UK cleaning company ‘mines’ for precious metals

20th of August 2013
UK cleaning company ‘mines’ for precious metals

A UK cleaning firm is 'mining' for precious metals on the streets of Britain. And Veolia Environmental Services believes it could find up to one million euros in the UK's rubbish.

The company is sifting through street sweepings in search of valuable materials which are said to be routinely lost or discarded. These include fragments of gold and silver which can rub off jewellery, shoes and clothing along with traces of palladium, platinum and rhodium which are used in catalytic converters and can fall out of exhaust pipes.

Veolia, which sweeps up 165,000 tons of rubbish from the UK's streets every year, has set up Britain's first plant to mine for metal.

"We have always sent our street sweeping to landfill or compost sites in the past, but we wanted to find something to do with this material," said Veolia technical director Richard Kirkman.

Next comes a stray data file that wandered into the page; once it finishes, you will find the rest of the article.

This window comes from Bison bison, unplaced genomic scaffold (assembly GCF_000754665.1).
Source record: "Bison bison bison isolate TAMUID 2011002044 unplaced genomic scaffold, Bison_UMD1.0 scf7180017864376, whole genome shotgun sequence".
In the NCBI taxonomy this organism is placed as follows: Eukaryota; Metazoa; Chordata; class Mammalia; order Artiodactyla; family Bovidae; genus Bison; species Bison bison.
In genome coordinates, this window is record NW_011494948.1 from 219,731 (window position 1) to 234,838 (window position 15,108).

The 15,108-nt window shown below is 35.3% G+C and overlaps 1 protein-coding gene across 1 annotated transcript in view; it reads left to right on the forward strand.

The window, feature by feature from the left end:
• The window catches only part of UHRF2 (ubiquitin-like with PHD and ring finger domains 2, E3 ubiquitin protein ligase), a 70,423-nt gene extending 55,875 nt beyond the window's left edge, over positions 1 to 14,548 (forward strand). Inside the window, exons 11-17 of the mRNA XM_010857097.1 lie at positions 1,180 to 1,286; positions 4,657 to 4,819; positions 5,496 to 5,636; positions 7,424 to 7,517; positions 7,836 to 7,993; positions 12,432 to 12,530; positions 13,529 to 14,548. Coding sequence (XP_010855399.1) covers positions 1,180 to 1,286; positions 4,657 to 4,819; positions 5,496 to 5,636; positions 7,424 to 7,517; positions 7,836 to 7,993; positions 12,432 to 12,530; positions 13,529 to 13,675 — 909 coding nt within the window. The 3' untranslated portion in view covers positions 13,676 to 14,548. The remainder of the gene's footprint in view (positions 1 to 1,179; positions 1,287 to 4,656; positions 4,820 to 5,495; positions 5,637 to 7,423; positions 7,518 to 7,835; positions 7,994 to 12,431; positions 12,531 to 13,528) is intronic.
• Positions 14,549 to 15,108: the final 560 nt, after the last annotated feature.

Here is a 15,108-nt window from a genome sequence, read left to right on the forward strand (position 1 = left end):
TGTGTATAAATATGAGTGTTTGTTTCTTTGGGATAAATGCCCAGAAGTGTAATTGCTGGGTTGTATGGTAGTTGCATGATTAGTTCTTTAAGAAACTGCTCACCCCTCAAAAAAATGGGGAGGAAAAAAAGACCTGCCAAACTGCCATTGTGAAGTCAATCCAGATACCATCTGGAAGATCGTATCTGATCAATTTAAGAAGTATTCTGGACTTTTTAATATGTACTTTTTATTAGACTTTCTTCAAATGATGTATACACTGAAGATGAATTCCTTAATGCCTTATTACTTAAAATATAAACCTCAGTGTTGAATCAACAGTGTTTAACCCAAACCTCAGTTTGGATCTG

"So we are separating everything out with flotation tanks and mechanical sorting machines. We are then left with a fine black dust and have found palladium, rhodium and platinum at similar levels to which they are found in the ore when these materials are mined from the ground.'

Up to 1.5 tons of platinum, 1.3 tons of palladium and 0.8 tons of rhodium could be found every year in the 40 towns and cities where Veolia holds cleaning contracts, the company believes.

Platinum and palladium are both base materials in the manufacture of jewellery while platinum is also used in electronic equipment manufacture and palladium is used in fuel cells.

 

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